iGreen = (int)(Math.Round((1 - fDeltaY) * fTopGreen + fDeltaY * fBottomGreen));
        iBlue = (int)(Math.Round((1 - fDeltaY) * fTopBlue + fDeltaY * fBottomBlue));

        // make sure colour values are valid
        if (iRed < 0) iRed = 0;
        if (iRed > 255) iRed = 255;
        if (iGreen < 0) iGreen = 0;
        if (iGreen > 255) iGreen = 255;
        if (iBlue < 0) iBlue = 0;
        if (iBlue > 255) iBlue = 255;

        bmBilinearInterpolation.SetPixel(j, i, Color.FromArgb(iRed, iGreen, iBlue));
    }
}
bmBilinearInterpolation.Save("rotationbilinearinterpolation.jpg", System.Drawing.Imaging.ImageFormat.Jpeg);

This part is similar to the destination-from-source part, with a lot more calculations. We have to find the 4 pixels that surrounds our "true" position-calculated pixel. Then we perform linear interpolation on the 4 neighbouring pixels.

We need to interpolate for the red, green and blue components individually. Refer to my article on colour theory for a refresher.

Pictures, pictures!

After doing all that, we're finally done. Let me show you my source image first.

Rotation source

I added the marble cylinder for emphasising image quality. I needed something that's straight (vertically or horizontally) in the source image.

Here's what we get after rotating with the source-to-destination method:

Rotation - source to destination

Note the speckled black pixels dotted all over. This is because some of the destination pixels (which are within the image bounds) were unassigned.

Note also that the specks even form patterns. This is due to the sine and cosine functions, and the regularity of pixel width and height. Sine and cosine are periodic functions. Since pixel indices are regular, therefore sine and cosine results are regular too. Hence, calculations regularly fail to assign pixel values.

There might be source pixels that have the same calculated destination pixel (due to sine and cosine and rounding). This also implies that there might be anti-gravity destination pixels that no source pixel can ever matched to! I haven't verified this, but it seems a possibility.

Anti-gravity destination pixel

Still think you should iterate over the source (image/array) instead of over the destination?

Next, we have the image result of the destination-from-source method:

Rotation - destination from source

Compare the quality with the source-to-destination part. No missing pixels. It's still sort of grainy though. This is because some of the destination pixels get their values from the same source pixel, so there might be 2 side-by-side destination pixels with the same colour. This gives mini blocks of identical colour in the result, which on the whole, gives an unpolished look.

Now, we have the bilinear interpolation incorporated version.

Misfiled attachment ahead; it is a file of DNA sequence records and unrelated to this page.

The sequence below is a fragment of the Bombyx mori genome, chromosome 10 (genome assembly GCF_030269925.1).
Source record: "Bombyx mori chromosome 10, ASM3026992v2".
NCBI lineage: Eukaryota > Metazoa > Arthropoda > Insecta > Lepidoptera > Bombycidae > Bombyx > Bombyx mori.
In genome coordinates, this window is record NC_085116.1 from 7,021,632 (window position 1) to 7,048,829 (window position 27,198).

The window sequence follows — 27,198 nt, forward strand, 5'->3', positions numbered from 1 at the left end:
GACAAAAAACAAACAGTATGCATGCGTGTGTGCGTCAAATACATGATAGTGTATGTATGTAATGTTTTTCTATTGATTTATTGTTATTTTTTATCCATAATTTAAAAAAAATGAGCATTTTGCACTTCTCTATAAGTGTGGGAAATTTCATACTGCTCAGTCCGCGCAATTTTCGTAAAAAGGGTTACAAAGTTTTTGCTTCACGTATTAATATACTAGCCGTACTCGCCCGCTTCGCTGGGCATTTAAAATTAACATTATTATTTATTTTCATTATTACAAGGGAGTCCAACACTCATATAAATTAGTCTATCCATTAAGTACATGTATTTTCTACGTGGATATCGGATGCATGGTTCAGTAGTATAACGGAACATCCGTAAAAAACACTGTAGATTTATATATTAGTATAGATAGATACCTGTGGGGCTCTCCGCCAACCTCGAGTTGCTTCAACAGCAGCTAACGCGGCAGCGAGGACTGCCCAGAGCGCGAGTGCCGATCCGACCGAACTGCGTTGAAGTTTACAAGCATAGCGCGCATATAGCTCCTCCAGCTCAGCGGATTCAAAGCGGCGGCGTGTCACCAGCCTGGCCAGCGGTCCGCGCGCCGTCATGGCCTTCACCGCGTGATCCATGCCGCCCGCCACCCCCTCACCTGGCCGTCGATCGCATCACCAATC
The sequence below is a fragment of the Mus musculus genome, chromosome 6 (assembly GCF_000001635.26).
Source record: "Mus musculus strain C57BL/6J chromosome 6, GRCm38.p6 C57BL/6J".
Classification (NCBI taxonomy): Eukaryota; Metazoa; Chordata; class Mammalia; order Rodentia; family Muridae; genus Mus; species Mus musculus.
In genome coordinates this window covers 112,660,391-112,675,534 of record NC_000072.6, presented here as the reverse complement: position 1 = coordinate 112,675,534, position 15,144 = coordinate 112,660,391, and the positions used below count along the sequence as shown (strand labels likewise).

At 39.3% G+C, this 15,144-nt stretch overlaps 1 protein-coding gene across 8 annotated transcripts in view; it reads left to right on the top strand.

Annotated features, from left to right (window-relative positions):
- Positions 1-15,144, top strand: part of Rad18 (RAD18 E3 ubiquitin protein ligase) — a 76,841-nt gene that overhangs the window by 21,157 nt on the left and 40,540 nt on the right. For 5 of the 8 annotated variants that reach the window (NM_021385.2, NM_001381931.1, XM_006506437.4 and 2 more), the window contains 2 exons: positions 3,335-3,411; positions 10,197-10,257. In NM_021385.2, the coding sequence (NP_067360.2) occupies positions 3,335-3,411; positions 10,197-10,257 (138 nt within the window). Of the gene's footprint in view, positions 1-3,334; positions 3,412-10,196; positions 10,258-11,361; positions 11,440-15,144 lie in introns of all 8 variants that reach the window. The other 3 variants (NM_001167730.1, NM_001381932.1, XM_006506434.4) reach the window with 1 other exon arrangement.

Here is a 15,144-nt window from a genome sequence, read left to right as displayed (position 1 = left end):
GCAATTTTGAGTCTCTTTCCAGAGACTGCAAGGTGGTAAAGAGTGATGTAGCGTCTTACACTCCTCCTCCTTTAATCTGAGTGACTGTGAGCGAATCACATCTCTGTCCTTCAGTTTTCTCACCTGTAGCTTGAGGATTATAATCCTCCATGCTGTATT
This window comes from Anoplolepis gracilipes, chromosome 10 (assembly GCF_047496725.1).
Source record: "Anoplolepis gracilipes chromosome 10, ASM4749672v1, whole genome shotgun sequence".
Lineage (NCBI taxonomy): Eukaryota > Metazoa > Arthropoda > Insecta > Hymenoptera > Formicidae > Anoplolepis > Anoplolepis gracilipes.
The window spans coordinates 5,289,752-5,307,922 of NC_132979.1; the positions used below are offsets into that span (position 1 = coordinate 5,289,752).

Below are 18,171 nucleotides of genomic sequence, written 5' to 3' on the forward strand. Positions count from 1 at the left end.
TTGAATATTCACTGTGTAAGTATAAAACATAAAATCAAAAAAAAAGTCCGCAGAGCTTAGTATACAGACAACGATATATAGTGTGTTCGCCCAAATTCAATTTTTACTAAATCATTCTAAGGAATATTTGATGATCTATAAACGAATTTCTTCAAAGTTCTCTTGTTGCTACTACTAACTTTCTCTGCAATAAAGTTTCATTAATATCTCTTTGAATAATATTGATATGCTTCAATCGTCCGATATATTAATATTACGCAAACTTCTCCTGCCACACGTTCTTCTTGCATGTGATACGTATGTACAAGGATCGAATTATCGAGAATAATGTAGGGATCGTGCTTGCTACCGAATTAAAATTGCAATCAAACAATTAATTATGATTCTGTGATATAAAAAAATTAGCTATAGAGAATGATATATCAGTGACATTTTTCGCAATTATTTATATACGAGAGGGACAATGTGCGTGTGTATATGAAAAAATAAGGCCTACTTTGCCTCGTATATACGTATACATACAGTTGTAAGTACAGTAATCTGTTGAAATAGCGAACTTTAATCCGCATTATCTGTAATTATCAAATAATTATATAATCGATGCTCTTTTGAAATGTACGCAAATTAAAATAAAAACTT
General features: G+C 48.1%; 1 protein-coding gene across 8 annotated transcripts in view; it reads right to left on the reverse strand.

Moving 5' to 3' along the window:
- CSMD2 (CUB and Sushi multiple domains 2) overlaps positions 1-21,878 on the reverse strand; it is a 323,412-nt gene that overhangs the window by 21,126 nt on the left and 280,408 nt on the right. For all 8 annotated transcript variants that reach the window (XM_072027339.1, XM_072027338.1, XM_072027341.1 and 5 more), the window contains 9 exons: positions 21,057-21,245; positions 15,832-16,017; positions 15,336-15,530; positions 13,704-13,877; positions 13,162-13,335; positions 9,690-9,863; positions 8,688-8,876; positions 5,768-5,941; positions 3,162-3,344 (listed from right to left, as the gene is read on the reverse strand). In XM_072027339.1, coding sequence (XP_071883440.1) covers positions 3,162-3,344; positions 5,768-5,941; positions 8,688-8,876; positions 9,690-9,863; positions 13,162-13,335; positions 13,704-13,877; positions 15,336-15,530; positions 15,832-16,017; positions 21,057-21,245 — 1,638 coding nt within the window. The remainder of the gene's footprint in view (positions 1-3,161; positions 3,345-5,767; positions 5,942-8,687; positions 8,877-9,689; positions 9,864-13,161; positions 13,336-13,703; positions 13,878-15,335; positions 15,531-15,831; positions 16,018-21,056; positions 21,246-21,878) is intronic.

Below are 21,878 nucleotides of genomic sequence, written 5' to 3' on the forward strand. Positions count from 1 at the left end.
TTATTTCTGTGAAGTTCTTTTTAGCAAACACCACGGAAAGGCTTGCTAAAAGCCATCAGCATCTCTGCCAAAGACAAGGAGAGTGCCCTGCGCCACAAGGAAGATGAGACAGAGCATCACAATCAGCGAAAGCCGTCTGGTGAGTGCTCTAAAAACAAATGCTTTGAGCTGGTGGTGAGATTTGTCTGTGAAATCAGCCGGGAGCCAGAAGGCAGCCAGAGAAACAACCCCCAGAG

Rotation - destination from source with bilinear interpolation

It looks smoother, right? Note the straight edge of the marble cylinder. Compare with the image result without bilinear interpolation.

I might do a version with cubic interpolation for even smoother results, but I feel the bilinear version is good enough for now. Have fun!

[UPDATE: Now, there's a version without the resulting image being clipped.]

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Converting between raster, Cartesian and polar coordinates

As with the article on linear interpolation, this article is in preparation for the upcoming discussion on image rotation. I just realised that if I don’t write this, I’m going to take a long time explaining the image rotation code.

We’ve already covered Cartesian coordinates. So what are raster and polar coordinates?

Raster coordinates

I did some research, and to my surprise, there’s no such thing as a raster coordinate system! So where did this term enter my memory? Hmm…

That’s fine, we’ll define it here then. Raster coordinates are actually very simple.

Raster coordinates

The horizontal axis is similar to the usual x-axis, just only with non-negative values. The vertical axis is an inverted y-axis (so values increase downwards instead of upwards), and also has only non-negative values. I’ve only used raster coordinates with images, so negative indices don’t make sense.

For illustration, suppose w is the width of the image and h is the height of the image (in pixels). Then (0,0) is the top left corner of the image. (w,0) is the top right corner of the image. (0,h) is the bottom left corner of the image. And (w,h) is the bottom right corner of the image.

You’ll encounter raster coordinates when you deal with texture mapping. But that’s another story for another day…

Polar coordinates

Polar coordinates have two components, a length and an angle. 2D Cartesian coordinates also have two components, an x and a y. So what’s the difference?

Polar coordinates

Note that angles are measured from the positive x-axis and goes anti-clockwise. Remember the quadrants of the 2D Cartesian plane? I’ve included an example in the illustration with the line in the 3rd quadrant.